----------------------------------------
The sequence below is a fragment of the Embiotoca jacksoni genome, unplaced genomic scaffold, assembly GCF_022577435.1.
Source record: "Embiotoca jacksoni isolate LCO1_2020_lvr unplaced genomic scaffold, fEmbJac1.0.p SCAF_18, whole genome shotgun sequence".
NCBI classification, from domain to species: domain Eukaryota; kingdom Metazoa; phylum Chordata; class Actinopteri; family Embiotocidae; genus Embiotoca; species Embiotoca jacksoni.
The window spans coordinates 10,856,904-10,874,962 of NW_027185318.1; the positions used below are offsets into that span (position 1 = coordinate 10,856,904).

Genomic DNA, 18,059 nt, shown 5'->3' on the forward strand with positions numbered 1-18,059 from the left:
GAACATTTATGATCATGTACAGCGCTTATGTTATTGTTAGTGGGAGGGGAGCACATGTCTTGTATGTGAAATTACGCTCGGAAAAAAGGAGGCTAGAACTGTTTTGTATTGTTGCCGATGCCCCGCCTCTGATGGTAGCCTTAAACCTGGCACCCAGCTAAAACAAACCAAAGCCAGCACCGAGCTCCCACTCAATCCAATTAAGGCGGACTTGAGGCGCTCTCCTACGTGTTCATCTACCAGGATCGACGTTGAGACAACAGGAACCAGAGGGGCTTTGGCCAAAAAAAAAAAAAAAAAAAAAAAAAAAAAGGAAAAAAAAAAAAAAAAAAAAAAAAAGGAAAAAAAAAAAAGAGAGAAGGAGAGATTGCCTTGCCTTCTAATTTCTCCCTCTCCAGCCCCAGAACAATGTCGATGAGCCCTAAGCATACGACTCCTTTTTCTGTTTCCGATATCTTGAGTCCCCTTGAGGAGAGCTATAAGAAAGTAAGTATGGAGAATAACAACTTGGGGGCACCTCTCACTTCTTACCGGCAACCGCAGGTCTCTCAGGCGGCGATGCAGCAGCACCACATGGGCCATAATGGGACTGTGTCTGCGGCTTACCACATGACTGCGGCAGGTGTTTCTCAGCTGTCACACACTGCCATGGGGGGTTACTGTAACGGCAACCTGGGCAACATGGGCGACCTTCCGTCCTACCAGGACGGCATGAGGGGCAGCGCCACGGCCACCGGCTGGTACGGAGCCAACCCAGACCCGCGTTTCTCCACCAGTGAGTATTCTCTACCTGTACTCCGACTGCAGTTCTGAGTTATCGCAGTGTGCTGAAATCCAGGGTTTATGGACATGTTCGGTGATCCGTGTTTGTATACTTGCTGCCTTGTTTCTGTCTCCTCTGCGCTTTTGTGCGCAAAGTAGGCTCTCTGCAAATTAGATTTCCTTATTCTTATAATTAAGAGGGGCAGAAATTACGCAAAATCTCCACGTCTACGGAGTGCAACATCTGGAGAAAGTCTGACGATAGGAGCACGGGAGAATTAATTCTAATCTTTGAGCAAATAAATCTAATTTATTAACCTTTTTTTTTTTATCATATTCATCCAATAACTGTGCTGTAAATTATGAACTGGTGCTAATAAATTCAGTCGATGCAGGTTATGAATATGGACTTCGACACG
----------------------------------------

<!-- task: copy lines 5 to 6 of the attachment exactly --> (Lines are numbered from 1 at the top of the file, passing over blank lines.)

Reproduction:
Genomic DNA, 18,059 nt, shown 5'->3' on the forward strand with positions numbered 1-18,059 from the left:
GAACATTTATGATCATGTACAGCGCTTATGTTATTGTTAGTGGGAGGGGAGCACATGTCTTGTATGTGAAATTACGCTCGGAAAAAAGGAGGCTAGAACTGTTTTGTATTGTTGCCGATGCCCCGCCTCTGATGGTAGCCTTAAACCTGGCACCCAGCTAAAACAAACCAAAGCCAGCACCGAGCTCCCACTCAATCCAATTAAGGCGGACTTGAGGCGCTCTCCTACGTGTTCATCTACCAGGATCGACGTTGAGACAACAGGAACCAGAGGGGCTTTGGCCAAAAAAAAAAAAAAAAAAAAAAAAAAAAAGGAAAAAAAAAAAAAAAAAAAAAAAAAGGAAAAAAAAAAAAGAGAGAAGGAGAGATTGCCTTGCCTTCTAATTTCTCCCTCTCCAGCCCCAGAACAATGTCGATGAGCCCTAAGCATACGACTCCTTTTTCTGTTTCCGATATCTTGAGTCCCCTTGAGGAGAGCTATAAGAAAGTAAGTATGGAGAATAACAACTTGGGGGCACCTCTCACTTCTTACCGGCAACCGCAGGTCTCTCAGGCGGCGATGCAGCAGCACCACATGGGCCATAATGGGACTGTGTCTGCGGCTTACCACATGACTGCGGCAGGTGTTTCTCAGCTGTCACACACTGCCATGGGGGGTTACTGTAACGGCAACCTGGGCAACATGGGCGACCTTCCGTCCTACCAGGACGGCATGAGGGGCAGCGCCACGGCCACCGGCTGGTACGGAGCCAACCCAGACCCGCGTTTCTCCACCAGTGAGTATTCTCTACCTGTACTCCGACTGCAGTTCTGAGTTATCGCAGTGTGCTGAAATCCAGGGTTTATGGACATGTTCGGTGATCCGTGTTTGTATACTTGCTGCCTTGTTTCTGTCTCCTCTGCGCTTTTGTGCGCAAAGTAGGCTCTCTGCAAATTAGATTTCCTTATTCTTATAATTAAGAGGGGCAGAAATTACGCAAAATCTCCACGTCTACGGAGTGCAACATCTGGAGAAAGTCTGACGATAGGAGCACGGGAGAATTAATTCTAATCTTTGAGCAAATAAATCTAATTTATTAACCTTTTTTTTTTTATCATATTCATCCAATAACTGTGCTGTAAATTATGAACTGGTGCTAATAAATTCAGTCGATGCAGGTTATGAATATGGACTTCGACACG